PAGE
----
The Pentagon has just provided every kid who brings home a lousy test score with a possible new defense: "We failed the audit, but we never expected to pass it." So says Deputy Defense Secretary Patrick Shanahan in putting the best possible spin on the results of a long-awaited audit of the department—in fact, the first comprehensive one in the Pentagon's history, reports Reuters. Congress ordered the audit back in 1990, but defense officials didn't begin one until last December. "It was an audit on a $2.7 trillion dollar organization, so the fact that we did the audit is substantial," Shanahan said. Full details have not yet been released, but CNN reports that all branches of the military received "disclaimers," meaning they had problems to address.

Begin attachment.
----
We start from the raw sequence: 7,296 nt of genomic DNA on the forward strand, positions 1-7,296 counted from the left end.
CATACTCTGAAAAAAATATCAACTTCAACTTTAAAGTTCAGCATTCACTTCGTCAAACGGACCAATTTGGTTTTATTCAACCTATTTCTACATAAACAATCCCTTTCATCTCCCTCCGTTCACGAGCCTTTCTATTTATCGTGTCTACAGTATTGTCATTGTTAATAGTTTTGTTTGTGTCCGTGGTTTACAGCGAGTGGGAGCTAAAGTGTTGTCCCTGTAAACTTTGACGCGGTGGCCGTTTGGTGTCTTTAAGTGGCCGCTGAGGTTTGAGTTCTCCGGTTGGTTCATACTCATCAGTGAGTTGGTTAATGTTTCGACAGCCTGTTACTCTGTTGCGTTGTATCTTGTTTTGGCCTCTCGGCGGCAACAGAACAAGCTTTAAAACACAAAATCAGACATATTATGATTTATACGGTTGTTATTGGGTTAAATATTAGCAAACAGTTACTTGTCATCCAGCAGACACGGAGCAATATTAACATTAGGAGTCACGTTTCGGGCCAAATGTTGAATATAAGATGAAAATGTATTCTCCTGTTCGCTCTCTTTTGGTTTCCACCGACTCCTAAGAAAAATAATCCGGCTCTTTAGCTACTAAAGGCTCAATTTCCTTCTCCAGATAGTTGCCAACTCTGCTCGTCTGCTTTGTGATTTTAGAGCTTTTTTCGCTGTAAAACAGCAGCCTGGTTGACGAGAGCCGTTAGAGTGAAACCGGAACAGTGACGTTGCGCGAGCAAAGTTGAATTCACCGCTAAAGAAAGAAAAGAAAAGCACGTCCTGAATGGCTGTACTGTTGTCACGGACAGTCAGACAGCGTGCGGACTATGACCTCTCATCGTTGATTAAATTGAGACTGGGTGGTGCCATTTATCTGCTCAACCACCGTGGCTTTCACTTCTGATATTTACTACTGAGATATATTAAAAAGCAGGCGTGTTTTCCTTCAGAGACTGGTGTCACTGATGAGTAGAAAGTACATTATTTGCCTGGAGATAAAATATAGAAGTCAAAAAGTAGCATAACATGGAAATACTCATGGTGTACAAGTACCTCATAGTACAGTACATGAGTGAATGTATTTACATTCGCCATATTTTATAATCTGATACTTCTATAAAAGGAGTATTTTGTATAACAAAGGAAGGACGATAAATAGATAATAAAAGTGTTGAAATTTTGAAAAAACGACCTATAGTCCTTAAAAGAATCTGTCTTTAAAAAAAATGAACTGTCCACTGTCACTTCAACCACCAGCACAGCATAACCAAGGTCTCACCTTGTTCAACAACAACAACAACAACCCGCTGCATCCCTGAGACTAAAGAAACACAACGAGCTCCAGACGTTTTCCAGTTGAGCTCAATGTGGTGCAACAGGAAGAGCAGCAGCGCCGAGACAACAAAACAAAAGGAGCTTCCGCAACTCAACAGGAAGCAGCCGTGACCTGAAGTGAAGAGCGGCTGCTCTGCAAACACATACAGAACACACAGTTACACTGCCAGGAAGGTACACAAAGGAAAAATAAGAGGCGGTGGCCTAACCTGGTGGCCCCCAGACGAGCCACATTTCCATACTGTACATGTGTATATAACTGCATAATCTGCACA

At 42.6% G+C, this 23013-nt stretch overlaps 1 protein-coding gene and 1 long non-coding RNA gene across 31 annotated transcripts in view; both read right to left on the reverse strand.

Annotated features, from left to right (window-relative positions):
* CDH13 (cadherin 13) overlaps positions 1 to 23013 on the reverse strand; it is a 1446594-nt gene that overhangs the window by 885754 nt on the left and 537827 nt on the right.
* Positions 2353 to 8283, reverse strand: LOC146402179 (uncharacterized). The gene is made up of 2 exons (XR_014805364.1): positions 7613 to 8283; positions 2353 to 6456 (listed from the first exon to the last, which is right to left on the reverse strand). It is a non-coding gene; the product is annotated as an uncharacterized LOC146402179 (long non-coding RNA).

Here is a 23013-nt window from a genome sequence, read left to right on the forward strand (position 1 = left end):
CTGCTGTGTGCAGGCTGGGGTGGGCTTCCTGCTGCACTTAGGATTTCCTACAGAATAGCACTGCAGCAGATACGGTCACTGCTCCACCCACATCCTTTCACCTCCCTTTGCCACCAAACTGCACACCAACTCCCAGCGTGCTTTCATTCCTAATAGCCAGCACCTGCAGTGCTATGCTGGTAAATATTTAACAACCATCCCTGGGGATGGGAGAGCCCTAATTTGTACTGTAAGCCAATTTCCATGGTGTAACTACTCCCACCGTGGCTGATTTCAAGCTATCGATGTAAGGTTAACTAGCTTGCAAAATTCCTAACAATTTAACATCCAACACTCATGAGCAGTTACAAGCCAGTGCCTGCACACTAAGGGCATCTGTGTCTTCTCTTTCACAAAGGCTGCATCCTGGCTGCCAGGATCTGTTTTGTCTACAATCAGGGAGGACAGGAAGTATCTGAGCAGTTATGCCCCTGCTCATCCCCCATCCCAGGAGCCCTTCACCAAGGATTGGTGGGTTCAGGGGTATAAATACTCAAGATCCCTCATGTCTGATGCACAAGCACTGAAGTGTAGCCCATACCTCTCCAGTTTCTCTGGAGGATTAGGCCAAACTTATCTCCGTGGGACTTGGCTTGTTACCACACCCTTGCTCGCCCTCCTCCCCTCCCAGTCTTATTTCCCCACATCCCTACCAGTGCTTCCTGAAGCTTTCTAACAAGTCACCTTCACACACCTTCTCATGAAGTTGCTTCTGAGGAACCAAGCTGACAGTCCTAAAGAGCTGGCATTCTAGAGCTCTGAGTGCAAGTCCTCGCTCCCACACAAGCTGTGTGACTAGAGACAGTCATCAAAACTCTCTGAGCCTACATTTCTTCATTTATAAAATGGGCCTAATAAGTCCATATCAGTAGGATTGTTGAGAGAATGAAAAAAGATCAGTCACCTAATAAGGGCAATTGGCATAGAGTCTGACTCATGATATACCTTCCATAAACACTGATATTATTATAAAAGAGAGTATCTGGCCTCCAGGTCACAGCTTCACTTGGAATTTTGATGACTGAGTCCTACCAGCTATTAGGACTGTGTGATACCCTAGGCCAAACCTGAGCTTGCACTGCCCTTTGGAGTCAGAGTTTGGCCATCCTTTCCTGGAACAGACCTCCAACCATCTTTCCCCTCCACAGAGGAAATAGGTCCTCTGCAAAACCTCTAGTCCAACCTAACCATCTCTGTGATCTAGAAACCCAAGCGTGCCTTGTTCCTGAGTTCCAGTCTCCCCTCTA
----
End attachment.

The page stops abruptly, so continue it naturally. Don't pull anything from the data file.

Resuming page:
"We spent approximately $406 million on audit remediation and $153 million on financial system fixes," says a Pentagon statement. One general area mentioned as needing improvement: inventory accuracy. CNN notes that no fraud was uncovered. Shanahan said that since this was the first audit, the real test will come when next year's results provide a basis for comparison. A Pentagon spokesman, meanwhile, softened Shanahan's "we failed" comment. "To clarify, the audit is not a 'pass-fail' process," he says. "We did not receive an 'adverse' finding—the lowest possible category—in any area." He added, however, that "clearly, more work lies ahead of us." (Read more on how and why the audit came to be here.)